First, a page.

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FDA's drug approval process is caught in crossfire

FDA's drug approval process is caught in crossfire

In March, the FDA's Cellular, Tissue and Gene Therapies Advisory Committee endorsed approval of Dendreon's sipuleucel-T vaccine (Provenge) for treating men with metastatic prostate cancer. The committee voted 17-0 that the agent is safe, and 13-4 that it is effective.

However, neither of the two small studies presented by Dendreon in support of approval met the primary endpoint of progression-free survival, and overall survival was significant only in post hoc and combined analyses.

At least one dissenter said that approval should be delayed until Dendreon completes its phase III IMPACT study of Provenge in men with hormone-refractory prostate cancer, to answer lingering questions about the drug's ability to improve overall survival.

Two months later, counter to its advisory committee's recommendation, FDA denied approval of the vaccine, citing a need for more data on overall survival. FDA has agreed with Dendreon to accept either a positive interim or final analysis of survival from the IMPACT study to complete the licensure of the agent.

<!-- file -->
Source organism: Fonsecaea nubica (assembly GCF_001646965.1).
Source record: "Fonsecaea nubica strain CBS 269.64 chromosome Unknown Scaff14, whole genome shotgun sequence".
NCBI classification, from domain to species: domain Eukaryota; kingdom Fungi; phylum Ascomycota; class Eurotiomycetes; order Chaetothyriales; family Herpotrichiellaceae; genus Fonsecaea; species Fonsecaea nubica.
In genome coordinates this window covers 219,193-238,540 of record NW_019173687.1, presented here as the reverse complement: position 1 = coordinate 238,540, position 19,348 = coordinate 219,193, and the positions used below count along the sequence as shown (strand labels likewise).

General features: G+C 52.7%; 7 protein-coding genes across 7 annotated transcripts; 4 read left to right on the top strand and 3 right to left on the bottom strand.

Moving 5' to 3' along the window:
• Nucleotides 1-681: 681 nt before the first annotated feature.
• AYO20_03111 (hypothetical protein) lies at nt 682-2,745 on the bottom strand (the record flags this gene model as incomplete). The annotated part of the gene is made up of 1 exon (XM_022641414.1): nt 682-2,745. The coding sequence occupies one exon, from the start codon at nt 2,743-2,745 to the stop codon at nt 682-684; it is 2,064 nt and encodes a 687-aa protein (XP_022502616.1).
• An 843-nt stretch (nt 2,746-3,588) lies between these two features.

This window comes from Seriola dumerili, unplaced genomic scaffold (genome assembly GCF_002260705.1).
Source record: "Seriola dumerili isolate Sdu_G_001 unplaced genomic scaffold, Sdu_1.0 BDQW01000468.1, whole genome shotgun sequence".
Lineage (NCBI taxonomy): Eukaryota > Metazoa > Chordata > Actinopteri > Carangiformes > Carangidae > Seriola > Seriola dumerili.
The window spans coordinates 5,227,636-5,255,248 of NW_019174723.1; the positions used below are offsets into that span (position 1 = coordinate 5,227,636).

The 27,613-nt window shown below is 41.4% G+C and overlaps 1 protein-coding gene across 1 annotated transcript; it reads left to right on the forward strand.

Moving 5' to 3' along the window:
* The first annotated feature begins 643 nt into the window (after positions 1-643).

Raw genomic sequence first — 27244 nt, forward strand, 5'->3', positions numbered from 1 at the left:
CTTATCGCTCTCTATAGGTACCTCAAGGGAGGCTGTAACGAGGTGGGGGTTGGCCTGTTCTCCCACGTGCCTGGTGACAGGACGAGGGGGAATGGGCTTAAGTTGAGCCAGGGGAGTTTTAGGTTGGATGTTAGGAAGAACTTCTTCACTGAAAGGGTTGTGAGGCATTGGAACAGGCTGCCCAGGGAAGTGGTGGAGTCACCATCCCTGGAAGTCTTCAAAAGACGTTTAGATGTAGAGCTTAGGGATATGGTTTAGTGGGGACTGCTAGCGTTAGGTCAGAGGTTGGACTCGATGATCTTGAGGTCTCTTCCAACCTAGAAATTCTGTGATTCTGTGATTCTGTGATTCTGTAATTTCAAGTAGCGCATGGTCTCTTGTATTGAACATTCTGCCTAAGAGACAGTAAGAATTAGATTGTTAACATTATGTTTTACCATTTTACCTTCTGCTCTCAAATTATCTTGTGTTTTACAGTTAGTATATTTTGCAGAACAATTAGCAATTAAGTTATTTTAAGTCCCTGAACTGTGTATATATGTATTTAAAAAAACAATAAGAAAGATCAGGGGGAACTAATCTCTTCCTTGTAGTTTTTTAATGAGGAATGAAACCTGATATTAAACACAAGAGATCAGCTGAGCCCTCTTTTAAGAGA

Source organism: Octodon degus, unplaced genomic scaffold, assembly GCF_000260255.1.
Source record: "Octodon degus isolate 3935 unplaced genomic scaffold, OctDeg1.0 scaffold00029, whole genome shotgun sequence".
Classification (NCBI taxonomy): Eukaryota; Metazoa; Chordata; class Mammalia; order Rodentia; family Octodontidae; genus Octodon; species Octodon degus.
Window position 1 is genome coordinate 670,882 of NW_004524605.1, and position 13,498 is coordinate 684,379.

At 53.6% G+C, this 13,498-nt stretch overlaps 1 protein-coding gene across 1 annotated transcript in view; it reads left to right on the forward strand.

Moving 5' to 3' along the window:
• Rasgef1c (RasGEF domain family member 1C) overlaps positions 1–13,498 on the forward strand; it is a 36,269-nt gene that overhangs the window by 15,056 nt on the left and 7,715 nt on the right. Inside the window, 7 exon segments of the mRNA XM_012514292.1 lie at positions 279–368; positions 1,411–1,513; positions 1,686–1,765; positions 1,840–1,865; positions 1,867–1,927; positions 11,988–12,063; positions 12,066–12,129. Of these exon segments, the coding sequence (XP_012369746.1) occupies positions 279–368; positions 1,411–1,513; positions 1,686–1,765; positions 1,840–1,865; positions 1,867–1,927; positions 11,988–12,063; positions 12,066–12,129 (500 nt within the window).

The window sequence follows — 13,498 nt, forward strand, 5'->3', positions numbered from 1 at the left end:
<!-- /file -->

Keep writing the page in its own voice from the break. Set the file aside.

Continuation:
The denial of approval for Provenge set off strident protests from advocates who believe the drug should have been approved based on the available data. These advocates' voices were joined by others, including the Abigail Alliance for Better Access to Developmental Drugs, who think that terminally ill patients should have access to investigational drugs after phase I trials have shown safety. In September, the advocacy groups held a small, staged protest outside of FDA's Rockville, Maryland, offices (see photographs of the protest below, courtesy of Leslie Mulkey).

The mainstream press got into the fray, with pieces such as the Wall Street Journal Op-Ed "The FDA's deadly track record" [WSJ.com 08/14/07], in which representatives from the Abigail Alliance excoriated the FDA, claiming that Provenge was "kept away from prostate cancer sufferers because of a small but aggressive club of FDA advisors hand-picked by the director of the agency's Office of Oncology Drugs who thinks the statistics are not yet perfect enough."


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